How Your Air Conditioner Can Make You Sick
May 28, 2015
Your home’s AC might not be the first thing you think to blame for that persistent headache, unexplainable drowsiness, or annoying cough. But think again.
Your AC could be promoting mold growth in your home. And indoor exposure to mold, according to the Center of Disease Control and Prevention, is linked to a variety of health effects.
Mold grows where there is moisture. And there are more than a few ways your AC could be creating an unhealthy amount of moisture in your home.
In this article we’ll explain:
- How high humidity promotes mold growth
- Common AC problems related to mold growth
- Ways to prevent and correct these issues
How high humidity leads to mold growth
The key to mold control is moisture control. Molds reproduce by means of tiny spores; the spores are invisible to the naked eye and float through outdoor and indoor air. Mold may begin growing indoors when mold spores land on surfaces that are moist.
Ideally, the humidity level in your home’s air should never reach above 50% to prevent your air from being pushed into the mold-growing range of relative humidity.
And some common AC problems can lead to high humidity in your home. Let’s look at 3 of them...
3 common AC problems related to mold growth
Bigger is NOT always better when it comes to air conditioners. Especially when it comes to dehumidifying your home.
Here’s why: A properly sized AC is will do 2 things for your home’s air– cool it down and remove humidity.
To remove humidity, the AC has to run for a longer period of time. Oversized air conditioners run for a shorter time they cool your home’s air too quickly, which triggers your AC to shut off before removing the humidity.
In short: If your AC is oversized, you are at higher risk for mold and bacteria growth due to higher humidity levels.
Hint: If your AC runs for 10 to 15 minutes or less per cycle on a hot day your AC may be too big for your home.
Thermostat fan is set to “ON”
When your thermostat’s fan setting is switched to ON instead of AUTO, the fan continuously blows even when your system is not in the cooling process.
This causes the buildup of moisture on your cold evaporator coil to get cycled back into your home—spiking humidity levels as a result.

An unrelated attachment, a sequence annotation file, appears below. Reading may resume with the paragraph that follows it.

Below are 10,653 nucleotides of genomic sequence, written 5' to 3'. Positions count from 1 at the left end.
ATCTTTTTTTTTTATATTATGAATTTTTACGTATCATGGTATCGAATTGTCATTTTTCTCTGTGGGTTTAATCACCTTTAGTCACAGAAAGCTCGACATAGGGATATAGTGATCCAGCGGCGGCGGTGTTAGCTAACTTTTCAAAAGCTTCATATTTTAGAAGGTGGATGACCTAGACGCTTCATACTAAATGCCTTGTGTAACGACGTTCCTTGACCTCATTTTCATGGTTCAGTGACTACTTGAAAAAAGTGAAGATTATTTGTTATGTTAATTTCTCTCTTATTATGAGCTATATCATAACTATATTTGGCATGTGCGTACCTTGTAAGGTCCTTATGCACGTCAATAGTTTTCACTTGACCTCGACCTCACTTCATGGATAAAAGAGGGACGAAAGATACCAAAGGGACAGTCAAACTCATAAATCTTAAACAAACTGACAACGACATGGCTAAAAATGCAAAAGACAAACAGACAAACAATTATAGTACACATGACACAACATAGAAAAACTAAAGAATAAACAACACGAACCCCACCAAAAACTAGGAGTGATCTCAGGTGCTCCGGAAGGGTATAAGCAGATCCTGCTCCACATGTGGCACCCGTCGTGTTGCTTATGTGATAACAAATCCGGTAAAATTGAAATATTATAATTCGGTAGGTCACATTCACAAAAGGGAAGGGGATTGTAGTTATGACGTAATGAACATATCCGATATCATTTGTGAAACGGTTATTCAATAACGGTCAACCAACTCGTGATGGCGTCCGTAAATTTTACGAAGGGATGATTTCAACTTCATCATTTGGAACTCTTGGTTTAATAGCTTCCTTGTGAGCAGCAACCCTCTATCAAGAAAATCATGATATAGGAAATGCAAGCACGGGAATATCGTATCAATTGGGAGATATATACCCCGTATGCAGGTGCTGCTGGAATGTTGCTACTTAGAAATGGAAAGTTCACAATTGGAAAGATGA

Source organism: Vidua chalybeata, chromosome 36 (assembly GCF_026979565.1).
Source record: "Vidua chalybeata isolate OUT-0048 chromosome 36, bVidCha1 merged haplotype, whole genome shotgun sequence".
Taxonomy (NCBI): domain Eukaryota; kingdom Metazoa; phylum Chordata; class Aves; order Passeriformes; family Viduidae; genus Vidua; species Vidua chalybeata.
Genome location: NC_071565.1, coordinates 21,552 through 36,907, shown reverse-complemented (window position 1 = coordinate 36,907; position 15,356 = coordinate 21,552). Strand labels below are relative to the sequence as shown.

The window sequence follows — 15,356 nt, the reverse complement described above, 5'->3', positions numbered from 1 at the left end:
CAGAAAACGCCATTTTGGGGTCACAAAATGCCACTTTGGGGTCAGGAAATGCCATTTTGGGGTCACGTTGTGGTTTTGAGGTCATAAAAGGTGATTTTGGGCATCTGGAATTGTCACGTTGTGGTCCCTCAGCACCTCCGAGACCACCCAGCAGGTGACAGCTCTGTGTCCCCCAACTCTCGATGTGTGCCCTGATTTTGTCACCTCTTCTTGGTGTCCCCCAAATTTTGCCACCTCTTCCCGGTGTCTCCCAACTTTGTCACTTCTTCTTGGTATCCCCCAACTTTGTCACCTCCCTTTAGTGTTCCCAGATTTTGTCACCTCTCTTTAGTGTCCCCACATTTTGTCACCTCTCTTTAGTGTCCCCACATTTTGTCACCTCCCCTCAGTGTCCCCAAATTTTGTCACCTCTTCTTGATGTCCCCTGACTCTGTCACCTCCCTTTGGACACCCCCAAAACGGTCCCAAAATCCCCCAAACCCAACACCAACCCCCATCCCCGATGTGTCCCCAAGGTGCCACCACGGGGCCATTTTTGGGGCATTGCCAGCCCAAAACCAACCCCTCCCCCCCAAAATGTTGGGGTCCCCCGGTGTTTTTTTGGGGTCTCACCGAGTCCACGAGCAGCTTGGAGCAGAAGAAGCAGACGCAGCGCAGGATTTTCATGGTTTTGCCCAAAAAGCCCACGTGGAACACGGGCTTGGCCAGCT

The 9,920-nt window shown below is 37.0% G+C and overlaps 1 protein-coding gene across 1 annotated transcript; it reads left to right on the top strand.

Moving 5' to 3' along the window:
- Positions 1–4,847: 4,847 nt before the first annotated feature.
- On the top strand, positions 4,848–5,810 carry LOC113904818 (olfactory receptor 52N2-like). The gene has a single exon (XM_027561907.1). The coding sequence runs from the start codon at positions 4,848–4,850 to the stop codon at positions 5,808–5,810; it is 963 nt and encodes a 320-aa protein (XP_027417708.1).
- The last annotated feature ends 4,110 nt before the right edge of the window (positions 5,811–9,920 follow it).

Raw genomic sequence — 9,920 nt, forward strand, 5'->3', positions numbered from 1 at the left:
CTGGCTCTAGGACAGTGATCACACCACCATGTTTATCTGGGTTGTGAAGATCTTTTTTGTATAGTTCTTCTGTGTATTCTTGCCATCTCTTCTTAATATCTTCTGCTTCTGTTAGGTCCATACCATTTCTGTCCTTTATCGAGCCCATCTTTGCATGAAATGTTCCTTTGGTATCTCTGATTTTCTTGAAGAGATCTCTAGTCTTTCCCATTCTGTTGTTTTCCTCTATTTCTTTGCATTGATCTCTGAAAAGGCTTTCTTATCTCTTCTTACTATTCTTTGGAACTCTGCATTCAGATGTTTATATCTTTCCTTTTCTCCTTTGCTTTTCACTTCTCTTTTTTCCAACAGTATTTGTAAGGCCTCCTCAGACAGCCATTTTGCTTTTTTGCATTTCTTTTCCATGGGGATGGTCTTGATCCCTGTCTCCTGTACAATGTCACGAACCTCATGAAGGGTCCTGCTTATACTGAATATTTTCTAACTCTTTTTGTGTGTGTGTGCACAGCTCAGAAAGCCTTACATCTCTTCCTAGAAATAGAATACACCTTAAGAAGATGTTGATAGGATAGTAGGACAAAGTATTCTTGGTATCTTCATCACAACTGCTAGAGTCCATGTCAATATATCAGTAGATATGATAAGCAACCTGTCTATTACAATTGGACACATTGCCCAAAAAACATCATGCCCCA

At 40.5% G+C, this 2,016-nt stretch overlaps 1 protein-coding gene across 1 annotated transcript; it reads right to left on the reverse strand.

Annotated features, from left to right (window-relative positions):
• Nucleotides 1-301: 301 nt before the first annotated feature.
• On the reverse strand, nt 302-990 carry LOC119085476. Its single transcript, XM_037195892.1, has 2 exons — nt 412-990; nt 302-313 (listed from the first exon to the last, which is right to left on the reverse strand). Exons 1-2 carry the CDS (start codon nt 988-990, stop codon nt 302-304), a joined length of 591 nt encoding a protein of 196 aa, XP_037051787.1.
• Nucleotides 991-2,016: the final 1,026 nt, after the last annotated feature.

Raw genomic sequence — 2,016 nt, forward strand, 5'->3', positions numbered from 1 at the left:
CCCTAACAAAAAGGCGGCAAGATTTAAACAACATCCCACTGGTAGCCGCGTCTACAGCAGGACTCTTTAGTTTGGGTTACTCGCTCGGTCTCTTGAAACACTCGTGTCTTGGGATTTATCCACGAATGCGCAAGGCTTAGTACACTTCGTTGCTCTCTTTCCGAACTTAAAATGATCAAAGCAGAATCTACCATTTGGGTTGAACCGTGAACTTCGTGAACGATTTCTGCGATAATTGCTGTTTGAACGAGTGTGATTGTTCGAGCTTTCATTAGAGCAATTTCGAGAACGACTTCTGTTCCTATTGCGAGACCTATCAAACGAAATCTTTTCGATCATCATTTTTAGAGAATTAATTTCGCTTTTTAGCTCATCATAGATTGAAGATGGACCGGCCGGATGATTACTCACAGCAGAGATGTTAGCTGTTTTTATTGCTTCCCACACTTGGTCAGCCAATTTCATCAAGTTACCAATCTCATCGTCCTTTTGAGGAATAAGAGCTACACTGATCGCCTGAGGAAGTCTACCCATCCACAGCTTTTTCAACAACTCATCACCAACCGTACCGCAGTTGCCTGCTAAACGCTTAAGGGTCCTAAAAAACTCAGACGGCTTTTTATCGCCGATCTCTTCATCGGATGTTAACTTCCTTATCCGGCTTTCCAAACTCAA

The constant condensation and cycling of humid air also makes for a good breeding ground for mold on your evaporator coil.
Read more about the AUTO vs ON fan setting
In short: The air that blows over your inside unit’s evaporator coil in order to be cooled is blown back into your home. So, you’ll want to make sure it isn't being tainted by mold or stagnant moisture.
Condensate drain problem
Because your AC does create a fair amount of moisture within your inside unit, your system has a way to rid this moisture through something called a condensate drain line.
When this drain or pipe is clogged, water can overflow into your home. The water (and usually very dirty water) leaking inside your home is a perfect recipe for mold growth in your home (not to mention some serious electrical issues, too).
Tips for prevention and correction
- Make sure your AC is properly sized. You can have a trusted air conditioning contractor perform a heat load calculation to make sure.
- Leave your thermostat set to AUTO, rather than ON
- Don’t ignore any sign of excess moisture inside your home, especially visible leaks in your home’s roof or walls.
- Ultraviolet lights are one of the best ways to keep bacteria from growing inside of your air conditioner.
Pregnant women, infants, young children, the elderly and those with respiratory issues or sensitive immune systems, are at higher risk if exposed to mold.
If you think high humidity may be a problem within your AC system and want to take steps to prevent mold growth, contact Santa Fe today.
Santa Fe serves homeowners and businesses throughout the Kansas City metro area.
- Posted in:
- Air Quality